Much like doing SEO correctly and thoroughly social media is not a quick hit. Building community (followers or fans), moderating that community, and ensuring that your community stays engaged is a full time job.
I am, by nature, an observer. I enjoy listening, drawing conclusions, and gaining insights from things that others are doing, as well as inflecting on my own efforts to determine which worked well and which I should abandon.
I am not a full time social media person, I am actually a full time SEO, but my background in Psychology helps me in many facets of my job. With that said I have come up with a few Twitter insights I have found valuable, that will help you grow your followers and keep them engaged with your tweets.
- When Retweeting Don’t Just Hit The Retweet Link
- If You Get A Link Say Thank You
- If You Get Retweeted (RT’ed) or Followed Say Thank You
When you find a Tweet that you like or want to broadcast to your community don’t just hit the Retweet Button. Take the time to visit the article being Tweeted. Then add our own Tweet text around the link or copy the Tweet as is and add some of your own context to the Tweet that speaks to your community of followers.
One of the things I do from an SEO standpoint is check Google Analytics each day or week for the websites sending me traffic. I then find the twitter handle of the person who wrote the article, as well as the websites Twitter name and publicly thank them both for citing my article.
This is a simple one but speaks to social media etiquette. If an individual or business found enough value in what you had to say to take time out of their day to follow or RT you, then the least you should do is thank them.
- If they Retweeted, you make sure you thank them and mention the article they RT’ed.
- If they follow you, then you should thank them, and ask them if there is anything you can help them with.
Either of these circumstances gets your “foot in the door” to engage with someone who found value in you as a person and the information you presented.
I first observed this by Eric Enge (@stonetemple) from Stone Temple Consulting. Eric interviews some of the top people in the online space (most recently Matt Cutts from Google) and I noticed that he tweeted the same article multiple times but with a different lead in each time. He took parts (important hooks) from the article and used them as the tweet text along with a link back to the article.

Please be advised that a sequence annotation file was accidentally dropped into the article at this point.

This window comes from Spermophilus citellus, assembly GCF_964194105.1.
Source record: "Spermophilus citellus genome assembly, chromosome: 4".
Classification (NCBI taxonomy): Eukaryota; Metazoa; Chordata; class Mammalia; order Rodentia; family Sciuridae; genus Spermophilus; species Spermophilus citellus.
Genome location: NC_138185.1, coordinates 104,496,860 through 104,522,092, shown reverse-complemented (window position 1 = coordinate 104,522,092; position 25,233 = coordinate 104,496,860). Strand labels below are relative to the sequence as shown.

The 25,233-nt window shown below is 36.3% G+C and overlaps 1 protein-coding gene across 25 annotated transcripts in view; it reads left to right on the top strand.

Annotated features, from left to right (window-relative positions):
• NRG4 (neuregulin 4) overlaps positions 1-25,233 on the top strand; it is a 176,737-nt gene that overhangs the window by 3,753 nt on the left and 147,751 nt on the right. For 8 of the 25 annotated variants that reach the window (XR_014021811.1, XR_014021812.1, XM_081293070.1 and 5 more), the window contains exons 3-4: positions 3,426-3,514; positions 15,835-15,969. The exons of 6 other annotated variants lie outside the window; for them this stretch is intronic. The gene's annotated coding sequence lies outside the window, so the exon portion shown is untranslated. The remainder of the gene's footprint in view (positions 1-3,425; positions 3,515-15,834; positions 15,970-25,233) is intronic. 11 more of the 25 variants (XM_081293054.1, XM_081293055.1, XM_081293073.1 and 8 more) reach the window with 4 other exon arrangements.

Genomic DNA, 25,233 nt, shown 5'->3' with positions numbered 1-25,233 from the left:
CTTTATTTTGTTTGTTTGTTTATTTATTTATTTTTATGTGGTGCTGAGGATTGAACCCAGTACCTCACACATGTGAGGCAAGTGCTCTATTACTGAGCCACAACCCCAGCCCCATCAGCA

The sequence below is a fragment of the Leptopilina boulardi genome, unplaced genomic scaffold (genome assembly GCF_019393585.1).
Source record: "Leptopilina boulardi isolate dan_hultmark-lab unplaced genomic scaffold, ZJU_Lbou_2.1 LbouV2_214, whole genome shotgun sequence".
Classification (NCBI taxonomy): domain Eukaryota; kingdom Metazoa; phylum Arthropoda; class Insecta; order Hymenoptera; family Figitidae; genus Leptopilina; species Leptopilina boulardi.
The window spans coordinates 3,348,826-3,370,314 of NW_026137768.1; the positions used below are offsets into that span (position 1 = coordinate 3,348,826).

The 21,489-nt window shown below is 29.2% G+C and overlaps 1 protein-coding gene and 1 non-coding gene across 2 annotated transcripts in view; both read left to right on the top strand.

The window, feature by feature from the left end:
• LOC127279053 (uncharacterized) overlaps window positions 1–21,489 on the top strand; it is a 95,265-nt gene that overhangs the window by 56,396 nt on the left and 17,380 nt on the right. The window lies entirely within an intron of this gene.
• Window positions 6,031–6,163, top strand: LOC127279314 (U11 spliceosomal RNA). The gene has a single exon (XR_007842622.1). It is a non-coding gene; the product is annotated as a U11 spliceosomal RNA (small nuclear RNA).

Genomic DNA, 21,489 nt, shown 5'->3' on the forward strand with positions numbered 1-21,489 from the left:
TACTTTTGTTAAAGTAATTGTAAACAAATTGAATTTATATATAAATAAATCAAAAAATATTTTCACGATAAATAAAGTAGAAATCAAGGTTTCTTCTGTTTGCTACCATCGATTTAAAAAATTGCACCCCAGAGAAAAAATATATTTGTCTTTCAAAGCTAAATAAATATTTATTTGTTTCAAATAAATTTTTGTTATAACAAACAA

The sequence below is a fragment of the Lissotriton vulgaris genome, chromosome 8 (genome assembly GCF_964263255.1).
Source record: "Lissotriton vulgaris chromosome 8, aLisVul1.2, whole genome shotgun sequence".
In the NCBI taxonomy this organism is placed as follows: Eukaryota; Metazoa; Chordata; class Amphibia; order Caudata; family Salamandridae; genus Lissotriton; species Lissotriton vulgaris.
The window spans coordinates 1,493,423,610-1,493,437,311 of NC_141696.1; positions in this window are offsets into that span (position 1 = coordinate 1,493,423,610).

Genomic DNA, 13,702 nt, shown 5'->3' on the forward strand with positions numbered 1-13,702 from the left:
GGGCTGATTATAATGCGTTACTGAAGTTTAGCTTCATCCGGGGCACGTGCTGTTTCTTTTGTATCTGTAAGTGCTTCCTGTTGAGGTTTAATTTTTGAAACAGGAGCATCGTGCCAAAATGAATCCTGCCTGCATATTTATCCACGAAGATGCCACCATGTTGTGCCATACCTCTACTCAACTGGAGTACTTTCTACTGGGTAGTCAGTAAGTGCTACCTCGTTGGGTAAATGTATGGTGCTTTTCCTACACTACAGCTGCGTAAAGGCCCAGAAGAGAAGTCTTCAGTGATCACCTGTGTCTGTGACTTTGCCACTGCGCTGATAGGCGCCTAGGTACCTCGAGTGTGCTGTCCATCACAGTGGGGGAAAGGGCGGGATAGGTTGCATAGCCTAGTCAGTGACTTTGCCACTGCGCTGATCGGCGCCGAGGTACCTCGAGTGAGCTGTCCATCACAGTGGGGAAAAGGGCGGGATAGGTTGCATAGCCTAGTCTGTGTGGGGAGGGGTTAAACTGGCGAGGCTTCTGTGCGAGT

This gives each article you write, infographic you design, or video you produce an extended reach that speaks to multiple personas simply by altering the lead in text before the link.
For Example: If I had a post about Infogrpahic Insights I might tweet it 3 different times over the course of a day or so with different lead in text such as.
- Want to create great infographics that won’t be devalued by Google read this –> [link] #tag #tag
- These 8 infographic insights are key for helping your infographic get shared –> [link] #tag #tag
- 8 Insights For creating awesome infographics that drive traffic –> [link] #tag #tag
“Follower Friday” is done to spotlight some of the best people who you admire and would endorse for following. Most people just do something like “#FF @person1 @person2 @person3 @person4 @person5″, I would suggest taking a different approach.
I first saw this different approach done by LinchpinSEO’s very own social media lead, Ahna Hendrix. She took the time to identify 5 people that others in her community might like and then wrote up individual tweets about each (tagging each tweet with #FF) that highlighted why you should follow that person. I thought this was an amazing, personal, and valuable way of doing #FF.
Did you get an awesome comment on an article you wrote? Take the time, much like if someone links to an article you have written, to reach out to them on Twitter and thank them for the well thought out comment.
Hope these insights helped in some way. As I said I am not a social media wizard (yet) but have found the above to be very helpful when growing my followers, gaining RTs, and increasing engagement with my content.